'God Hates Fags'

Homophobic Group Draws Fire
by Conrad Goeringer

December, 1998

The nation's leading religious news service complains that a Topeka, Kansas preacher who insists that "God Hates Fags" has become a major embarrassment even to most Christians. Religion Today said in November that Baptist preacher Rev. Fred Phelps has become increasingly visible in the mass media for his hate-filled protests against gays. Phelps intends to follow his appearances on "20/20" and "Eye on America" with a stint on the "Jerry Springer Show."

Phelps may do well on Springer; his outrageous comments, including "God Hates Fags," have proven to be as incendiary as anything that Springer has aired. Since 1991, Phelps and his church have been conducting what they term a "ministry of public religious pickets," which has targeted gay pride events. Phelps even picketed the funeral of Matthew Shepard, the gay student from the University of Wyoming who was found murdered on October 12 in what officials suspect was hate-motivated crime. At the funeral, Rev. Phelps and his congregation waved signs declaring "No Fags in Heaven."

Phelps directs his campaign at anyone who fails to agree with his antigay scriptural interpretation. When St. David's Episcopal Church in Topeka denounced the "God Hates Fags" ministry, Phelps promptly set up a picket line during St. David's services, waving signs reading "Fag Church." St. David's complained that Rev. Phelps was interfering with services, and obtained a restraining order. A state judge, and later the Kansas and the U.S. Supreme Courts, sided with the Episcopalians.

Phelps' tasteless antics at Shepard's funeral prompted even Jerry Falwell to speak out against him. On November 29, appearing on the "Larry King Show," Falwell said that "god loves everyone." Phelps responded, telling the Richmond Times-Dispatch that his group was "just preaching the Bible, not this kissy-pooh stuff Falwell is putting out. You can't preach the Bible without preaching hatred."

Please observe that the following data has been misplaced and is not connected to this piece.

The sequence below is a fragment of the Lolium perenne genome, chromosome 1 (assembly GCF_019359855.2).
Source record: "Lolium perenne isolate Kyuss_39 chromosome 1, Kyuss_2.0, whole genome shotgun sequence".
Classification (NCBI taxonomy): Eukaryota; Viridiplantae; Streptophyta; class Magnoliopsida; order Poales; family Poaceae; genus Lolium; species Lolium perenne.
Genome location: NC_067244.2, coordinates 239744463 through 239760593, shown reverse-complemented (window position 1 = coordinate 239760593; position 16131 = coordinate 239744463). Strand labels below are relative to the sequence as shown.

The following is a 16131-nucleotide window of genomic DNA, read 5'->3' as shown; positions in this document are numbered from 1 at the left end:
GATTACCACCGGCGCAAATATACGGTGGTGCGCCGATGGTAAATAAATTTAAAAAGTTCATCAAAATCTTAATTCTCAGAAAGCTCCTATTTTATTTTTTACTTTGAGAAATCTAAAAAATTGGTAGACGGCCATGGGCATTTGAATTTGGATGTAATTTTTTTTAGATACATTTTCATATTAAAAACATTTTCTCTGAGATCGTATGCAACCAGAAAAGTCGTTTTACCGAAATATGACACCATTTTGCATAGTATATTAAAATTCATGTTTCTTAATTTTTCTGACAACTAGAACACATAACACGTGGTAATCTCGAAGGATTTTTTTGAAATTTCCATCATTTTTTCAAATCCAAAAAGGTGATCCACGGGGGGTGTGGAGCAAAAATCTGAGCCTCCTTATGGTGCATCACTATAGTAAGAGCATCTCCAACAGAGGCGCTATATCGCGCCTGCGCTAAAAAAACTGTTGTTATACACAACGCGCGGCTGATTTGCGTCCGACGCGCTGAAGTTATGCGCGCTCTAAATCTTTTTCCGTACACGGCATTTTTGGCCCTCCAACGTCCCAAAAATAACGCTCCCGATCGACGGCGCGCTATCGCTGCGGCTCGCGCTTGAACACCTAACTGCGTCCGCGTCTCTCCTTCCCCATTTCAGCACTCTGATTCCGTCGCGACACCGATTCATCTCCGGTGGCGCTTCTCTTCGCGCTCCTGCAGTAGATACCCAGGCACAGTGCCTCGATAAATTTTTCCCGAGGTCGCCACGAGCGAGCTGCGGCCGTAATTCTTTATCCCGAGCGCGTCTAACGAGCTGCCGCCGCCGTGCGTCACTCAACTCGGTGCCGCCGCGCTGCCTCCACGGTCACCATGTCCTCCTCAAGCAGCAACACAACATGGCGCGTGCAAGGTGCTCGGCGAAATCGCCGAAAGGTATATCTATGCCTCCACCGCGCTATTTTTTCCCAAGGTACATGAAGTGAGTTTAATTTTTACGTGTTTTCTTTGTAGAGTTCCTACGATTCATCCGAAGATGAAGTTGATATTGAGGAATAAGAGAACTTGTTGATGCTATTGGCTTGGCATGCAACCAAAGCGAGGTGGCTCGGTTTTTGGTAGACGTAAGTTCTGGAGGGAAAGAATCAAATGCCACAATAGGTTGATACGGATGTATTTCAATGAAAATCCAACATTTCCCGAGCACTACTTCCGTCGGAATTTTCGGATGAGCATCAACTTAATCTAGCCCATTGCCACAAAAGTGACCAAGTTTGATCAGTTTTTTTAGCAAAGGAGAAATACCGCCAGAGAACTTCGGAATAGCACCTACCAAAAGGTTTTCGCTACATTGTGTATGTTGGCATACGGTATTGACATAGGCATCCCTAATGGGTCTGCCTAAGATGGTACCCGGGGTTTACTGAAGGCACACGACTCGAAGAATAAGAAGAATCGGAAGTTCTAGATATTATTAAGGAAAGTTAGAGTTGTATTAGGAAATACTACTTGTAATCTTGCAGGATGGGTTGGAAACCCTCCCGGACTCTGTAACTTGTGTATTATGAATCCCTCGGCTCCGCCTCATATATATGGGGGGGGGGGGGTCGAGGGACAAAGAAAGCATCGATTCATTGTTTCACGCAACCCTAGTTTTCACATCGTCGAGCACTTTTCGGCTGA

Phelps also attacks groups identified with religious conservatism. Phelps and his picketers stopped off at Bob Jones University to protest a recent decision to allow homosexuals to enroll in the school's art museum program -- a move required to maintain its tax exemption.

Religion Today, though, considers Phelps and his group to be a growing liability. Even the militant, anti-abortion Christian Defense League declared that Phelps' movement "puts Christians in a very negative light." They call his picket of Matthew Shepard's funeral "about as reprehensible as you can get." Phelps is described as extremely "media-savvy," and is thick-skinned about being called a hatemonger. If critics "knew how little I care, they wouldn't waste their time."

While religious conservatives may distance themselves from Phelps, there is a kind of truth to his contention that "God Hates Fags." Religious Right groups agree that homosexuality is condemned. Pat Robertson, founder of the Christian Coalition, has tried to link homosexuality with everything from Satanism to Nazi Germany. Rev. Donald Wildmon of American Family Association mentions gays in the same breath as murders and thieves. The small but influential Christian Reconstructionist movement advocates execution for "sodomites," a position not very different from Phelps' sign saying "AIDS Cures Fags." Indeed, Phelps may simply be the harder edge of sentiments which is deeply rooted throughout America's fundamentalist and evangelical subcultures -- efforts to separate the "sin" from the "sinner" notwithstanding.